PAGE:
If the renovation is deemed “public” then such a move would likely delay the KeyArena renovation to the point it misses its targeted October 2020 opening.

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Yet another twist in this city’s ongoing arena saga now sees entrepreneur Chris Hansen and his group adopting a strategy once used against him by the Port of Seattle and its allies.

Hansen is trying to get a new arena built in the city’s Sodo District. But the city’s leadership instead is trying to finalize a Memorandum of Understanding (MOU) with the Los Angeles-based Oak View Group (OVG) to renovate KeyArena as the region’s major indoor sports and concert venue.

An environmental-impact statement (EIS) on KeyArena must be prepared, and the public “scoping” period to define its parameters has begun. As part of that process, Hansen’s land-use lawyer, Jack McCullough, has submitted a letter to the city arguing that KeyArena renovation should be considered a “public” and not “private” process.

That’s huge, because if the renovation is deemed “public” then the environmental study would have to examine alternative sites for the project. Such a move would prolong the EIS and likely delay the KeyArena renovation to the point it misses its targeted October 2020 opening.

The letter can be found on the city’s website, in a public portal listing all comments received on the KeyArena project.

If this sounds familiar as a strategy, it should: The International Longshore and Warehouse Union (ILWU) Local No. 19 used the same public-vs.-private and “alternative sites” argument in its attempts to thwart Hansen’s project in Sodo four years ago. The union has been a key ally to the Port of Seattle in its battle to limit sports sprawl in Sodo, with both arguing that Hansen’s planned arena and surrounding ancillary development would hamper neighborhood traffic.

Four years later, the idea of studying alternative sites is now one of seven suggestions by Hansen’s group for how an EIS for Key­Arena should mirror its prior Sodo study. McCullough’s Sept. 26 letter states: “The environmental impact statement (EIS) for the Sodo Arena is a thorough going evaluation of the potential impacts of the proposal. The EIS for the KeyArena renovation project should be no less comprehensive.’’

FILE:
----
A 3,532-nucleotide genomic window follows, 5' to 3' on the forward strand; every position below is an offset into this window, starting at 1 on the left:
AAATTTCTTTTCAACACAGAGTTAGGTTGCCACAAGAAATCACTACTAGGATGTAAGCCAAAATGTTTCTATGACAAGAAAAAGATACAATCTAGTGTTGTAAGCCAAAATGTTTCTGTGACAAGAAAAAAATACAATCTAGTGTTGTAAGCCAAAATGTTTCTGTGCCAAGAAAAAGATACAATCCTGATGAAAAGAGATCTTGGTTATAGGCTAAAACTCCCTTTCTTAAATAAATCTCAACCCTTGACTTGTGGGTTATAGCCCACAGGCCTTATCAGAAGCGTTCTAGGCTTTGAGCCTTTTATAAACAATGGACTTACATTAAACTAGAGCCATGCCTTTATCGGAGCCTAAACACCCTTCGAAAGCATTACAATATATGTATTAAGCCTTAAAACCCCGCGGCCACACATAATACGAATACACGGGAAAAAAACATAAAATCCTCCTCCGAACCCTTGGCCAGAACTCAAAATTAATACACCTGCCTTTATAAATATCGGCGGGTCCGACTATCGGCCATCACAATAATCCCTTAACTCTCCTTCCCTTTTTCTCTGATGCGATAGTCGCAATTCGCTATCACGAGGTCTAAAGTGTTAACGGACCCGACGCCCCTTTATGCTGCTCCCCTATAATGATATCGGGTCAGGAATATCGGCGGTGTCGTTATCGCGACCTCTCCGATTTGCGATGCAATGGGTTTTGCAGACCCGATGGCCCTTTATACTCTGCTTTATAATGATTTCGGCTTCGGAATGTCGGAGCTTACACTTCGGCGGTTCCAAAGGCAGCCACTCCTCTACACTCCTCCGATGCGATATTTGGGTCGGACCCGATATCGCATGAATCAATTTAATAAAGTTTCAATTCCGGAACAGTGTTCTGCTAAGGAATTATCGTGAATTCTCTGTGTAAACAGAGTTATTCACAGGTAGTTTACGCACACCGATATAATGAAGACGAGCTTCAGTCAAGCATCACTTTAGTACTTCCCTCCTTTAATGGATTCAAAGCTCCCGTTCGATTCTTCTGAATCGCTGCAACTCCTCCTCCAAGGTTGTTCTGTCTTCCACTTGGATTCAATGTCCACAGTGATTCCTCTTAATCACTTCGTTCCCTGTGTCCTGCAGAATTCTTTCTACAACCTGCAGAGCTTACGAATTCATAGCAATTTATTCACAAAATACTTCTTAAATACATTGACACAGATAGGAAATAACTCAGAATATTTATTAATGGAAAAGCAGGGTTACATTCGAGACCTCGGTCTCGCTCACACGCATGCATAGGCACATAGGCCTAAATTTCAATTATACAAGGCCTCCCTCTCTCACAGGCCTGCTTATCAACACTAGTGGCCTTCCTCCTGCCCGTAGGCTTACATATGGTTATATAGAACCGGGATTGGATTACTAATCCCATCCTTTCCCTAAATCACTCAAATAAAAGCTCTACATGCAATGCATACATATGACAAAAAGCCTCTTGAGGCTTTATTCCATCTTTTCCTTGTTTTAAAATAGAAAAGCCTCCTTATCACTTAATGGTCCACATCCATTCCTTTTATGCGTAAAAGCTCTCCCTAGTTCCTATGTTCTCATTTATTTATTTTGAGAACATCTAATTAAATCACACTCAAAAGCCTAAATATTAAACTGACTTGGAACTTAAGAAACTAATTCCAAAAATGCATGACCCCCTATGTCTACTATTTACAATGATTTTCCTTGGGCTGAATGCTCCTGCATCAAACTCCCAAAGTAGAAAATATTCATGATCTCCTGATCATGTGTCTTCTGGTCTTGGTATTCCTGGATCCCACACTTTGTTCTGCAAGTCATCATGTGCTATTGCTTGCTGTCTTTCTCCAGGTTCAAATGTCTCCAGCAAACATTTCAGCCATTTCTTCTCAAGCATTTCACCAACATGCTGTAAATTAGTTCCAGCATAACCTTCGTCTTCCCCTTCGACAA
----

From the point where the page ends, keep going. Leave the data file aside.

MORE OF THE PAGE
The letter adds: “Since this proposal is a public project on a publicly owned site, the EIS should include alternatives that evaluate development of the proposal on other sites.”

That’s more or less what the longshore workers’ union argued about Hansen’s project four years ago — that it was public, not private, and needed to study alternative arena sites. The city and King County disagreed and kept the project private, but they offered a compromise because both were considering approving up to $200 million in public-bond funding for a Sodo arena. They had Hansen’s group study two alternative sites at Seattle Center.

But ILWU lawyer Peter Goldman argued that wasn’t good enough.

Goldman wrote the city on Sept. 30, 2013, that the Sodo arena MOU “specifically anticipates that the arena will be publicly owned in the future’’ and is therefore a public project. And that meant, he added, looking at alternatives beyond just the city proper and including nearby suburbs.

Hansen argued the opposite of Goldman. He claimed his Sodo project was “private” even though the city would end up owning the arena with Hansen’s group operating it as a tenant.

The city went along with Hansen’s interpretation. The city argued that the Sodo project was “initiated by a private entity” and “would be constructed, operated, and largely financed’’ by Hansen’s group.

Today, Hansen’s group is arguing the opposite about the privately financed renovation of publicly owned KeyArena. The big question: How far would Hansen take this if the city ignores his group’s suggestion and declares the OVG KeyArena project private?

The ILWU and Port made it clear in 2016 that there would be a lawsuit if Hansen’s plan advanced to “shovel ready” status. And they said a major component of that lawsuit would be that the Sodo project EIS violated state law because it deemed Hansen’s arena private.

The lawsuit threat ended when Hansen’s attempt to secure part of Occidental Avenue South for his project was denied by a Seattle City Council vote on May 2, 2016. Had the vote passed in Hansen’s favor, the Port and its allies had scheduled meetings for the following morning to gain the needed authorizations to file a lawsuit immediately.

If Hansen now is borrowing from that Port and ILWU playbook, would he also file a lawsuit claiming the EIS for KeyArena is illegal?

In an interview Oct. 10 with The Seattle Times, Hansen said he wasn’t one to be litigious.

“I have never sued anybody in my life,” Hansen said. “And I would not be starting with suing the city of Seattle.”

Nonetheless, Hansen appears to be laying the groundwork for something. A legal challenge would be interesting, because there’s hardly much Washington state case law regarding the leasing of a public facility the size of KeyArena to a private group spending the amounts OVG has pledged.

If not a legal challenge, then perhaps it would be another public-relations volley in a Sodo campaign that recently has picked up steam.

Regardless of Hansen’s intentions, the McCullough letter proves the adage that if you stick around long enough, history is bound to repeat itself. Or, in this case, reverse itself, with Hansen’s group now borrowing from its adversaries to make the public argument rather than the private one.